Extreme Weather Events, Almost One Per Day in 2021, Show Italy’s Unpreparedness and Mismanagement

Extreme Weather Events, Almost One Per Day in 2021, Show Italy’s Unpreparedness and Mismanagement

This Post was submitted by Climate Scorecard Italy Country Manager Andrea Bruno


Extreme Weather Events, Almost One Per Day in 2021, Show Italy’s Unpreparedness and Mismanagement

Italy has seen a sharp increase in natural disasters with more than 1,400 extreme weather events registered in 2021 (+65%), including floods, storms, heatwaves, and fires. This is what emerges from the analysis Coldiretti has done on European Severe Weather Database (ESWD) data. According to the analysis, the turnover of droughts and floods has triggered about $14 billion in losses over 10 years, through the reductions in agriculture production and damages to infrastructure. Hydrogeological instability is getting worse because of extreme events and uncontrolled soil exploitation. Extreme climate events have been almost one per day in 2021. The Lazio region is among the most harshly hit by intense rain, hailstorms have been frequent in Veneto, and wind storms at more than 90 km/h speed have taken place Sardinia.

This past summer, Italy experienced extreme heatwaves, particularly in Southern regions of the country. In Sicily the temperature reached 48.8 °C, smashing the country’s previous highest recorded temperature. Similar in Greece and Turkey, all of Southern Italy was devasted by wildfires. Areas including Sicily, Calabria, and Puglia suffered some of the more severe blazes with more than 300 fires recorded over a 12-hour period. Thousands of acres of land and National Parklands burned.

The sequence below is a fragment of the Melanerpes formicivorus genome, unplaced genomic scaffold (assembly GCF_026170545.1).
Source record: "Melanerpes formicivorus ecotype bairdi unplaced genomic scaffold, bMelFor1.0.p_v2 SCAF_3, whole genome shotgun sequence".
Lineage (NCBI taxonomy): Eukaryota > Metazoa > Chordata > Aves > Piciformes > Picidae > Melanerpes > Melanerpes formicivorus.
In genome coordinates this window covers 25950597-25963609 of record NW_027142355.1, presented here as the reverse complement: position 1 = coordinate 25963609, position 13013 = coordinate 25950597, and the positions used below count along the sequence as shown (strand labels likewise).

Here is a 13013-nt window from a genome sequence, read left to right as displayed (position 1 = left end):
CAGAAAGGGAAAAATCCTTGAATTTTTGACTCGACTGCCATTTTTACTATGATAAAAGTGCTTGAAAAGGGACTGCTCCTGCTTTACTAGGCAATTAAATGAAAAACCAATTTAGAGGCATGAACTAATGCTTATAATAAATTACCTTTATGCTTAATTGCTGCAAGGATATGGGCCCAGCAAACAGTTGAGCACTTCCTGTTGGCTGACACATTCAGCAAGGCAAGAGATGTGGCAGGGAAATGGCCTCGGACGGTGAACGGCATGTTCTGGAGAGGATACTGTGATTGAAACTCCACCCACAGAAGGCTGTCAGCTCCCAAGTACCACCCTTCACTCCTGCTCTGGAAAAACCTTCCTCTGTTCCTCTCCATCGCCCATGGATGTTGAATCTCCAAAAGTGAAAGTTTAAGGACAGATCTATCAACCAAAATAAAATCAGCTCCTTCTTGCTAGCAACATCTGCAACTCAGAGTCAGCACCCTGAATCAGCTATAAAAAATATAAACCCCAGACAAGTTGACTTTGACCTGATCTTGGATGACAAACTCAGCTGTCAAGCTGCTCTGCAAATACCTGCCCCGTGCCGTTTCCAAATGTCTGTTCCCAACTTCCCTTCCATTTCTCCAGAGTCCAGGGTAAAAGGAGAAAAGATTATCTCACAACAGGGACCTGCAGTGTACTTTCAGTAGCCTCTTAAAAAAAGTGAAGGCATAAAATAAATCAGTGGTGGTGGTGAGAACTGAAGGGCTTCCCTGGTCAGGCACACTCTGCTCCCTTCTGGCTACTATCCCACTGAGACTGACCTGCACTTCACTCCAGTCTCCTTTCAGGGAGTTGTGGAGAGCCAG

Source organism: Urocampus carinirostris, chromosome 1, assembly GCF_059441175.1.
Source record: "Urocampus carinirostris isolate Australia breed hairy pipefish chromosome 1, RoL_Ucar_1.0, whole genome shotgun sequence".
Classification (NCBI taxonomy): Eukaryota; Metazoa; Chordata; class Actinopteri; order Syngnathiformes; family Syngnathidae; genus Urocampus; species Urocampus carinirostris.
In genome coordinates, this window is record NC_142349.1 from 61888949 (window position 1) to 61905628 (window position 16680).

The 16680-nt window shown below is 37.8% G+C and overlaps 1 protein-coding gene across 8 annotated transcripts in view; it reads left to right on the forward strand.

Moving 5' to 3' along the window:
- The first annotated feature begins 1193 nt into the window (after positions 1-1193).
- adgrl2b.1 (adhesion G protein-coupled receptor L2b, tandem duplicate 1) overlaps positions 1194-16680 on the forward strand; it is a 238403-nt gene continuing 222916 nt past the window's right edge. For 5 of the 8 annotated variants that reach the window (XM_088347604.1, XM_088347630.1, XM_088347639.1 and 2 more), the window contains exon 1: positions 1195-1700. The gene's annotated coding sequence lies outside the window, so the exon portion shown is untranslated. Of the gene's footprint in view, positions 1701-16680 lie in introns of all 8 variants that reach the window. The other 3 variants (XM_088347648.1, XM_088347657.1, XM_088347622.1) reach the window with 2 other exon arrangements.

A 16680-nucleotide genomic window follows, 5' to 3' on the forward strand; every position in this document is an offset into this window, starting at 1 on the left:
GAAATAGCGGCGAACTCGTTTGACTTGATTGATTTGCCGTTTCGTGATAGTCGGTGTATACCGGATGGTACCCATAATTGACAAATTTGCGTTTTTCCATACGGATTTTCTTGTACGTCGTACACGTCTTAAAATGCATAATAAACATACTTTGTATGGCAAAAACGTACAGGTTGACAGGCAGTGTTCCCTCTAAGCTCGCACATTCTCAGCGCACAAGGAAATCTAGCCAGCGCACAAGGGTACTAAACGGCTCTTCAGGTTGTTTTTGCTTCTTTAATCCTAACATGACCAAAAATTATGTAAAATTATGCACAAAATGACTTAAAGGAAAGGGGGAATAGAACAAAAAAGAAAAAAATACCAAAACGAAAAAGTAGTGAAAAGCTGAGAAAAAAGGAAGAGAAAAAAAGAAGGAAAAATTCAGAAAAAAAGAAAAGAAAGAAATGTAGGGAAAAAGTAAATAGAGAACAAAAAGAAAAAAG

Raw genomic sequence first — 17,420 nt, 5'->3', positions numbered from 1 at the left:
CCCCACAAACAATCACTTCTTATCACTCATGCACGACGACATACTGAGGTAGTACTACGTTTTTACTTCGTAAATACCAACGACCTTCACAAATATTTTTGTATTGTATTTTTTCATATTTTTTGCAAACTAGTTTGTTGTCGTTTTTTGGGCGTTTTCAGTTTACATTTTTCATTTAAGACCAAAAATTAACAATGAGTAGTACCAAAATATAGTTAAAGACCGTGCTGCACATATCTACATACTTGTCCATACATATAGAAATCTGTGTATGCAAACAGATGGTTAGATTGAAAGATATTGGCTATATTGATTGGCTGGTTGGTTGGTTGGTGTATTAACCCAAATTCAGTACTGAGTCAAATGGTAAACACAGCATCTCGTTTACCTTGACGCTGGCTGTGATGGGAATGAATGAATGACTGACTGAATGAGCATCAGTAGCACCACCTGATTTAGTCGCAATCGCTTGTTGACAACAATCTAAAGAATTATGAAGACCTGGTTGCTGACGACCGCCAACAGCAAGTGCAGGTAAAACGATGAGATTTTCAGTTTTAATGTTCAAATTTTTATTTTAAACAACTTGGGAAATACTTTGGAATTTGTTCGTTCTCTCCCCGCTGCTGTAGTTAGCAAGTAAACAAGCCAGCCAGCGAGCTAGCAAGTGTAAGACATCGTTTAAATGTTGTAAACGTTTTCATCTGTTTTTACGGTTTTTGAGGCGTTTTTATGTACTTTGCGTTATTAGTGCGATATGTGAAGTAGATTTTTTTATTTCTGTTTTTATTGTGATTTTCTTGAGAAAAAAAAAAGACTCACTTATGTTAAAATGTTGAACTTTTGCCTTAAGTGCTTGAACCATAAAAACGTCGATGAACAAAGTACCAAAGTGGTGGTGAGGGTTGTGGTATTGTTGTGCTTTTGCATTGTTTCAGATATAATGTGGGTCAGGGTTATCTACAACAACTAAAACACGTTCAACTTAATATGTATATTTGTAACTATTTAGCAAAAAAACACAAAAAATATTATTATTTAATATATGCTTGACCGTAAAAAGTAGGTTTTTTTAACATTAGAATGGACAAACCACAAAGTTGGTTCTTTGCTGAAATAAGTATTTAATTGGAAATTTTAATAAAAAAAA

Italy was not prepared for the management of such numerous and intense weather events in such a short timeframe. Public opinion accused the central government of delays in sending the reinforcements to help fight the fires. Prime Minister Mario Draghi announced a national emergency plan establishing a program of compensation for those affected and a reforestation strategy. However, this was too little, too late. Most of the fires had human origins but prevention activities, monitoring, and maintenance were lacking.

Policies to mitigate the effects of extreme weather events are absent in Italy. Programs which led to important results in terms of limiting the number of fires were unfortunately abolished in 2013. Activating these programs–or similar ones–would effectively strengthen the resilience of people and territories where extreme events might take place.

Current ability of the country to adapt to extreme weather conditions it faced in 2021:

Rating: * Unprepared

Four Stars (****): Outstanding

Three stars (***): Good

Two stars (**): Fair

One star (*): Unprepared


Contact: Roberto Cingolani, Ministro della Transizione Ecologica

Email: MATTM@pec.minambiente.it

Email: segreteria.ministro@pec.minambiente.it

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